World’s largest canine cancer vaccine trial begins


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Editor's note: This story is being highlighted in ASU Now's year in review. Read more top stories from 2019.

Meet Trilly: The black-and-tan, floppy-eared, 9-year-old Gordon setter may have just made medical history by receiving a shot that may contain the very first vaccine intended to prevent cancer.

“First one. We did it!” said Arizona State University scientist Stephen Johnston, a professor in the School of Life Sciences and director of the Biodesign Center for Innovations in Medicine.

For Johnston, the moment was the culmination of a 12-year, high-risk, high-reward quest to reshape the way we approach treating cancer, by preventing cancer before it can start. “If this can work in dogs — and that’s a big if — then we believe it can work in people too,” said Johnston, who developed the vaccine with his team at the ASU Biodesign Institute’s Center for Innovations in Medicine.

Stephen Johnston

That’s because, just as in people, cancer is the No. 1 cause of illness and death in older dogs. One out of every three dogs are affected by cancer, and 6 million new canine cancer cases are diagnosed every year.

With her owner Caroline Randy by her side, Trilly received her vaccine shot at the University of Wisconsin-Madison School of Veterinary Medicine, which is participating in the Vaccination Against Canine Cancer study. Next in line was Norton, a 9-year-old rat terrier mix.

As part of the study, the dogs were given either a vaccine or placebo (neither the dog owners nor the scientists know which) and will be monitored during the study. More than 800 dogs will be enrolled, making it the largest clinical trial conducted to date for canine cancer. The study was made possible by a $6 million grant Johnston received from the Open Philanthropy Project. The UW School of Veterinary Medicine is one of three participating institutions, along with Colorado State University and University of California, Davis.

“We’re testing a totally novel way of creating an anticancer immune response,” said David Vail, a professor and board-certified oncologist at the UW School of Veterinary Medicine. “The holy grail would be to prevent cancer as opposed to waiting for it to start and then treating it.”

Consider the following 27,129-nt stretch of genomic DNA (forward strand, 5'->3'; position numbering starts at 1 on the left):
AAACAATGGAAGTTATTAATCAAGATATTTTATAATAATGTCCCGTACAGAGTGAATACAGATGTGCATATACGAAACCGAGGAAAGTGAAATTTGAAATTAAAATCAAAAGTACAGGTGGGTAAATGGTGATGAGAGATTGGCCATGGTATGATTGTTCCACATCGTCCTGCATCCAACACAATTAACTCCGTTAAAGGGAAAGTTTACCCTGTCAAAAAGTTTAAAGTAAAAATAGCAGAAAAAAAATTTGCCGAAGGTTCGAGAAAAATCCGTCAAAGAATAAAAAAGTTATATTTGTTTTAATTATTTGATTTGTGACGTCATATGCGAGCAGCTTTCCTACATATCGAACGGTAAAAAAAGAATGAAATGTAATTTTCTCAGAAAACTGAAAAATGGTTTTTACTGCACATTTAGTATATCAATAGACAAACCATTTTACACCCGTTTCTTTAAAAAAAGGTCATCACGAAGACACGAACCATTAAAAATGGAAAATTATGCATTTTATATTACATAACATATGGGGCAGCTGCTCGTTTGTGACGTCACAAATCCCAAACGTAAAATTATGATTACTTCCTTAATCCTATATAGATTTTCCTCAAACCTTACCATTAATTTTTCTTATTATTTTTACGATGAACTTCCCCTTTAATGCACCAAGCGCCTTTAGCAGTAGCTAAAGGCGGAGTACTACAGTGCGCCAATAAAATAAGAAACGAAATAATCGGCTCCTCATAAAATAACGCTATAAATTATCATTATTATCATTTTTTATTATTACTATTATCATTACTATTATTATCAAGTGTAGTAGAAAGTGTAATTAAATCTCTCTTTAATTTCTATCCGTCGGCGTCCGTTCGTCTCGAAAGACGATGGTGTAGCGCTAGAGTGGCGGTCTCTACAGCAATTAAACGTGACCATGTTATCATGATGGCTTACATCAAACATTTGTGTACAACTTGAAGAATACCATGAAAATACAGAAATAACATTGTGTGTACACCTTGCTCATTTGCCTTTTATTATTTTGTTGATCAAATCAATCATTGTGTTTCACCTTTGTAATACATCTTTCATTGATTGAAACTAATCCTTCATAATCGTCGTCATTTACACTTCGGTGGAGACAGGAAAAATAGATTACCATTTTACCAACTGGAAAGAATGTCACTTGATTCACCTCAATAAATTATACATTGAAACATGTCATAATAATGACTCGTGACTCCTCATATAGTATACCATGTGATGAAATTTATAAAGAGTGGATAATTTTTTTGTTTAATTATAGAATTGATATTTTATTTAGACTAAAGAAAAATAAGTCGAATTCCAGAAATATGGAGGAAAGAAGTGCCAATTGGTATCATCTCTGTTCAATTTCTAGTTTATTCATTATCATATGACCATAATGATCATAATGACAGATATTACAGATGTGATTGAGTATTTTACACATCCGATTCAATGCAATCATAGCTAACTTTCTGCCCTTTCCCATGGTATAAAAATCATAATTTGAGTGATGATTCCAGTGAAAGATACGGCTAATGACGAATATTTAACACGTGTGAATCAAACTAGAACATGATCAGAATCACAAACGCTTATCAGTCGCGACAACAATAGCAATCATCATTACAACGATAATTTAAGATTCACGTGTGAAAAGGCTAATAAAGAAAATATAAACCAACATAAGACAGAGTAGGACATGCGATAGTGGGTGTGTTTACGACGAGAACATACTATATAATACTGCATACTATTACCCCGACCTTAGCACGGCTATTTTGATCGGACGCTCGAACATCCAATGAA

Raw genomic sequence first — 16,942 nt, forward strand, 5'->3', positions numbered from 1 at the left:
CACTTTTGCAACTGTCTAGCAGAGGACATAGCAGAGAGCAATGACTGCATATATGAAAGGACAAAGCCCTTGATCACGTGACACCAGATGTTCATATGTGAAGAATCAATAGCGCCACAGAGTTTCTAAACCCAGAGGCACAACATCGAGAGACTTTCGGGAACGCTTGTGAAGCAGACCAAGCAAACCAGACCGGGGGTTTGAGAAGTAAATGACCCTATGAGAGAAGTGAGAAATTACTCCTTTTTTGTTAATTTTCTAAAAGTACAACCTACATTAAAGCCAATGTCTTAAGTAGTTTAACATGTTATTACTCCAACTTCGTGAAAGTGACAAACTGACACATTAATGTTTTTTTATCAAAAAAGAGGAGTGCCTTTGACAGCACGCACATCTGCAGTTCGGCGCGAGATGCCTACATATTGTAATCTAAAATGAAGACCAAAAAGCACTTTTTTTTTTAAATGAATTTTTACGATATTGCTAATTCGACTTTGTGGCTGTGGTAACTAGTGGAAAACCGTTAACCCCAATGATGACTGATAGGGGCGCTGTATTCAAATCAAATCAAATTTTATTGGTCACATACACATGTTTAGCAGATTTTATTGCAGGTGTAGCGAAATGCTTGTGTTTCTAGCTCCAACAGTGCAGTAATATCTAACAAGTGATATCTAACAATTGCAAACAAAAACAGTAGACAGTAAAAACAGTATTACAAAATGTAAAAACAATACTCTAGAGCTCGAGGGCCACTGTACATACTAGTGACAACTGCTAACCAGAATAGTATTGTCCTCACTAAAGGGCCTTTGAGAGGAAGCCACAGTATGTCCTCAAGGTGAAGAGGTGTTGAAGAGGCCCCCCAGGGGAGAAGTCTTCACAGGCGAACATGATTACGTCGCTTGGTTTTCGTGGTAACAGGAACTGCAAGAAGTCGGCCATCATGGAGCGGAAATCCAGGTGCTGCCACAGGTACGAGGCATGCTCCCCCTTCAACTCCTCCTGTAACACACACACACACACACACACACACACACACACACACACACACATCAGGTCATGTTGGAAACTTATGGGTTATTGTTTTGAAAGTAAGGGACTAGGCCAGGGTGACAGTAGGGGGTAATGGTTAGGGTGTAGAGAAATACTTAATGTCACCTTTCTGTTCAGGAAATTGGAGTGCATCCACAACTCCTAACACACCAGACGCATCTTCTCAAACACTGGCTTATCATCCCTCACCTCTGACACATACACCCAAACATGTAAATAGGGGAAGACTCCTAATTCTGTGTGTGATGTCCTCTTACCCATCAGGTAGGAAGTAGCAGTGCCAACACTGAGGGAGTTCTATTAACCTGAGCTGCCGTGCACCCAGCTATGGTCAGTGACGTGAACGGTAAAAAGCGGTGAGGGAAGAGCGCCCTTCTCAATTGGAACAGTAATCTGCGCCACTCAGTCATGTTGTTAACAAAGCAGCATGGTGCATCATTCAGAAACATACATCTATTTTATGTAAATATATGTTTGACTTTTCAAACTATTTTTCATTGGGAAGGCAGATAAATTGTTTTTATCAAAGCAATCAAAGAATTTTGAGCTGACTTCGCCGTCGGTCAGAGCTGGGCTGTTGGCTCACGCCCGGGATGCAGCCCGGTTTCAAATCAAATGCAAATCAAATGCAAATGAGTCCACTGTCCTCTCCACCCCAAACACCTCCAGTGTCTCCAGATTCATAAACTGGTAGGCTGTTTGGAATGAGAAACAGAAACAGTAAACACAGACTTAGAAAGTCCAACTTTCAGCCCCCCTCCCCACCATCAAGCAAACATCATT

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The anticancer vaccine being tested is made up of a proprietary cocktail developed by Johnston's ASU team that targets approximately 30 abnormal proteins found on the surface of cancer cells. These proteins, a result of improperly coded RNA — so-called frame-shift mutations — are generally only found in patients with cancer (in both dogs and people).

By injecting this cluster of proteins into healthy patients, along with a substance that stimulates an immune response, researchers believe the vaccine could serve as a universal defender against cancer by “turning on” the immune system to recognize and defeat cancer.

The vaccine can target several cancers common to dogs, including lymphoma, a cancer of the lymphatic system; osteosarcoma, or bone cancer; hemangiosarcoma, a deadly cancer that originates in the blood vessels and is almost exclusive to dogs; and mastocytomas, or mast cell tumors.

A woman holds a dog in a lab

Veterinary technician Abbey Ace holds her dog Norton, a 9-year-old rat terrier mix, after he received one of the first shots in the Vaccination Against Canine Cancer Study. Photo by Meghan Lepisto/UW-Madison

The trial is slated to run over five years. Cancer-free, healthy dogs between the ages of 6 and 10 will be randomized to receive either a series of the investigational vaccine or placebo vaccines. Healthy, middle-aged pet dogs will be enrolled, continuing to live their normal lives at home and receiving biannual exams with a complete clinical pathology workup. 

Dogs will be randomly chosen to receive either the vaccine or a mock version. Dogs receiving the mock vaccine are expected to develop cancer at normal rates. The experiment will determine whether the test vaccine can prevent cancers.

Two sets of vaccines will be given every two weeks, for a total of four treatments, and then annually. Researchers have not observed any side effects other than those typical to any vaccine in mice or dogs to date, such as moderate local pain or swelling at the site of injection, but the study will characterize any unanticipated adverse reactions in the larger study population.

Participating dogs will live at home and be checked two to three times yearly for five years after enrollment to monitor them for the development of any cancers.

“We should know as soon as two years from now whether or not we see the vaccine is having an effect,” said Johnston.

Their medical care will be covered by the study, through funding by the grant from Open Philanthropy. It is also supported by Calviri Inc., a company Johnston started to commercialize the vaccine if it is effective.

If the trial is successful, Johnston’s company, Calviri, plans to create a cancer vaccine for humans. Johnston said they have the technology to make the human vaccine right now, but even optimistically it would be five to 10 years before human use.

“This is probably the only approach to this type of vaccine, so we feel we have to try it,” said Johnston. “The implications of success would be quite large — for dogs and people.”

Top photo: Trilly, a 9-year-old Gordon setter, received the very first shot in the Vaccination Against Canine Cancer Study, a five-year clinical trial to evaluate a vaccine strategy for the prevention, rather than the treatment, of cancer in dogs. With more than 800 patients enrolled, it is the largest clinical trial conducted to date across the history of veterinary medicine. Photo by Meghan Lepisto/UW-Madison

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